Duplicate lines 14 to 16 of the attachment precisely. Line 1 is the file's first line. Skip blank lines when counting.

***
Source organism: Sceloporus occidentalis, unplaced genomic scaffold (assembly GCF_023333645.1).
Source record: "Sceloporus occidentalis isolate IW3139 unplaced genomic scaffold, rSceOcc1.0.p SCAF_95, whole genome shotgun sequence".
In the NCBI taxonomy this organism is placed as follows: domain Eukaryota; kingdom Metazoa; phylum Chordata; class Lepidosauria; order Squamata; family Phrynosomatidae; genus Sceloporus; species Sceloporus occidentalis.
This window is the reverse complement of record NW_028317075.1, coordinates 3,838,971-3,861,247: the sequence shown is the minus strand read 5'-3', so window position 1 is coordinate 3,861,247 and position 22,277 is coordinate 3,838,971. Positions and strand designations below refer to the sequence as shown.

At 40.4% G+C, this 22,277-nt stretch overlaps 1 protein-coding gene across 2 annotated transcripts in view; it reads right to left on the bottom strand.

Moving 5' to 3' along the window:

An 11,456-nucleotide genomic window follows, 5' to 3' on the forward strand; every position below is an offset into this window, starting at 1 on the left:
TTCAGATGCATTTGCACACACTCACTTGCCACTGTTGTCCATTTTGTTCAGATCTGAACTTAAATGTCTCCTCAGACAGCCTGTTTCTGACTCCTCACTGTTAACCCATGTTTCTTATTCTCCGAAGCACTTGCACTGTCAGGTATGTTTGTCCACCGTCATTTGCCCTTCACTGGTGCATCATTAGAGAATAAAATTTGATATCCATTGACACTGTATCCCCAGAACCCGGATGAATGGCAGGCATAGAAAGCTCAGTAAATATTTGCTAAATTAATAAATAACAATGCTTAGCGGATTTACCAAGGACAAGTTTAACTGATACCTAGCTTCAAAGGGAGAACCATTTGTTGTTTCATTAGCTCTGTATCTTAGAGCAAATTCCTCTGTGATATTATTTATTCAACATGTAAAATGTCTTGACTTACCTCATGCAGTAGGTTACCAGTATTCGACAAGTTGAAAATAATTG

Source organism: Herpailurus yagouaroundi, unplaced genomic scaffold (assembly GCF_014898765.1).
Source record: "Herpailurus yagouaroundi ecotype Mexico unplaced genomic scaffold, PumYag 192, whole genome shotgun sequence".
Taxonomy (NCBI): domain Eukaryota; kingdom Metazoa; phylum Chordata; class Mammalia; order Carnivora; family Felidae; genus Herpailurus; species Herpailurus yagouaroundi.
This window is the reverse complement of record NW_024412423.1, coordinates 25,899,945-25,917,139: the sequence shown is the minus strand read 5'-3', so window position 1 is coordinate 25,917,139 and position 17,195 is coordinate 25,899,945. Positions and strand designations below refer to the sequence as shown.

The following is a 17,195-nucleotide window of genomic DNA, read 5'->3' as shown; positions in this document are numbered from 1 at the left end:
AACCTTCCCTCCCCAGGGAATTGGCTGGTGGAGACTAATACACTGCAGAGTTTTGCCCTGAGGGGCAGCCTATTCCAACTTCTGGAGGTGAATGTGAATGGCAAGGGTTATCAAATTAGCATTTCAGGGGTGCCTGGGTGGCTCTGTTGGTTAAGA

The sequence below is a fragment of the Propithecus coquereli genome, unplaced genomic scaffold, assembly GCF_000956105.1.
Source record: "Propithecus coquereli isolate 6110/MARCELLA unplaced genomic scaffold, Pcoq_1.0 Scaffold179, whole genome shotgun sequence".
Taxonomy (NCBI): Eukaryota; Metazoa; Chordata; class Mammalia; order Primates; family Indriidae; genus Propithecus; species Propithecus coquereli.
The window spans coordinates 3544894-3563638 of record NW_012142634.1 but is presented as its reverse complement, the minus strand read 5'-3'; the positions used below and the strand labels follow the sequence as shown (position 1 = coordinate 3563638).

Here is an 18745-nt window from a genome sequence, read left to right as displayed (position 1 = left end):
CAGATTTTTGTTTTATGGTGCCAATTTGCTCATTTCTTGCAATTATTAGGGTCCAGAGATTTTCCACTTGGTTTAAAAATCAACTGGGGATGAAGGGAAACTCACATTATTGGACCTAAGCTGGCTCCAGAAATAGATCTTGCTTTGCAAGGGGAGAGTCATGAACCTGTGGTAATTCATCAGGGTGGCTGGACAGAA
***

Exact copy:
AACCTTCCCTCCCCAGGGAATTGGCTGGTGGAGACTAATACACTGCAGAGTTTTGCCCTGAGGGGCAGCCTATTCCAACTTCTGGAGGTGAATGTGAATGGCAAGGGTTATCAAATTAGCATTTCAGGGGTGCCTGGGTGGCTCTGTTGGTTAAGA

The sequence below is a fragment of the Propithecus coquereli genome, unplaced genomic scaffold, assembly GCF_000956105.1.
Source record: "Propithecus coquereli isolate 6110/MARCELLA unplaced genomic scaffold, Pcoq_1.0 Scaffold179, whole genome shotgun sequence".